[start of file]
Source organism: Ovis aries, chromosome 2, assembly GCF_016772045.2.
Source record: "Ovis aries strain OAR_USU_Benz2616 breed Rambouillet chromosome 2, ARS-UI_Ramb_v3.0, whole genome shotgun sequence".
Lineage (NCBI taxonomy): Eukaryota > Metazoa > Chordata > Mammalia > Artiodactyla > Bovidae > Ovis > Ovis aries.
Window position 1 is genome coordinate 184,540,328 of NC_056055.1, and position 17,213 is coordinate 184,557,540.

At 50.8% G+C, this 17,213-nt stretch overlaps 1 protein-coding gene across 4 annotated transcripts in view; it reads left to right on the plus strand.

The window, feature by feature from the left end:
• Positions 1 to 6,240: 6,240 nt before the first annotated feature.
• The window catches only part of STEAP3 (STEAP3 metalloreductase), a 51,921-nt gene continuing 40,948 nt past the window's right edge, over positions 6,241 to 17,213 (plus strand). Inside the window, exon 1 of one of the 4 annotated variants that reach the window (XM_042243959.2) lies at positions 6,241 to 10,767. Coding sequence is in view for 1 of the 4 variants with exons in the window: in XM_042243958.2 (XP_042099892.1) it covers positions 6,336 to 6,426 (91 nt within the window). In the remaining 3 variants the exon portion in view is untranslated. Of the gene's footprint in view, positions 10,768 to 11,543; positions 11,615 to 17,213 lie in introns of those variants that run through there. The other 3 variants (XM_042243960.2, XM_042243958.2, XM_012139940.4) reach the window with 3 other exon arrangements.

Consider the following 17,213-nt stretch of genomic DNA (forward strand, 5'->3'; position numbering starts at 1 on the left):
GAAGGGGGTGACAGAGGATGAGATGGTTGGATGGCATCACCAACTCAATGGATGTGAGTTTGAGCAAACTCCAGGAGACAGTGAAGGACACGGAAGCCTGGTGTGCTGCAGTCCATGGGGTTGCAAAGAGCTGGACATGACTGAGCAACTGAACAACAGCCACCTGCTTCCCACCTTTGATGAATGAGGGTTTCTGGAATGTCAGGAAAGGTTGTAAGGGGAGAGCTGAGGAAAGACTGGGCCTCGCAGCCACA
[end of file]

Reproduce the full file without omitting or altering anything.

Source organism: Ovis aries, chromosome 2, assembly GCF_016772045.2.
Source record: "Ovis aries strain OAR_USU_Benz2616 breed Rambouillet chromosome 2, ARS-UI_Ramb_v3.0, whole genome shotgun sequence".
Lineage (NCBI taxonomy): Eukaryota > Metazoa > Chordata > Mammalia > Artiodactyla > Bovidae > Ovis > Ovis aries.
Window position 1 is genome coordinate 184,540,328 of NC_056055.1, and position 17,213 is coordinate 184,557,540.

At 50.8% G+C, this 17,213-nt stretch overlaps 1 protein-coding gene across 4 annotated transcripts in view; it reads left to right on the plus strand.

The window, feature by feature from the left end:
• Positions 1 to 6,240: 6,240 nt before the first annotated feature.
• The window catches only part of STEAP3 (STEAP3 metalloreductase), a 51,921-nt gene continuing 40,948 nt past the window's right edge, over positions 6,241 to 17,213 (plus strand). Inside the window, exon 1 of one of the 4 annotated variants that reach the window (XM_042243959.2) lies at positions 6,241 to 10,767. Coding sequence is in view for 1 of the 4 variants with exons in the window: in XM_042243958.2 (XP_042099892.1) it covers positions 6,336 to 6,426 (91 nt within the window). In the remaining 3 variants the exon portion in view is untranslated. Of the gene's footprint in view, positions 10,768 to 11,543; positions 11,615 to 17,213 lie in introns of those variants that run through there. The other 3 variants (XM_042243960.2, XM_042243958.2, XM_012139940.4) reach the window with 3 other exon arrangements.

Consider the following 17,213-nt stretch of genomic DNA (forward strand, 5'->3'; position numbering starts at 1 on the left):
GAAGGGGGTGACAGAGGATGAGATGGTTGGATGGCATCACCAACTCAATGGATGTGAGTTTGAGCAAACTCCAGGAGACAGTGAAGGACACGGAAGCCTGGTGTGCTGCAGTCCATGGGGTTGCAAAGAGCTGGACATGACTGAGCAACTGAACAACAGCCACCTGCTTCCCACCTTTGATGAATGAGGGTTTCTGGAATGTCAGGAAAGGTTGTAAGGGGAGAGCTGAGGAAAGACTGGGCCTCGCAGCCACA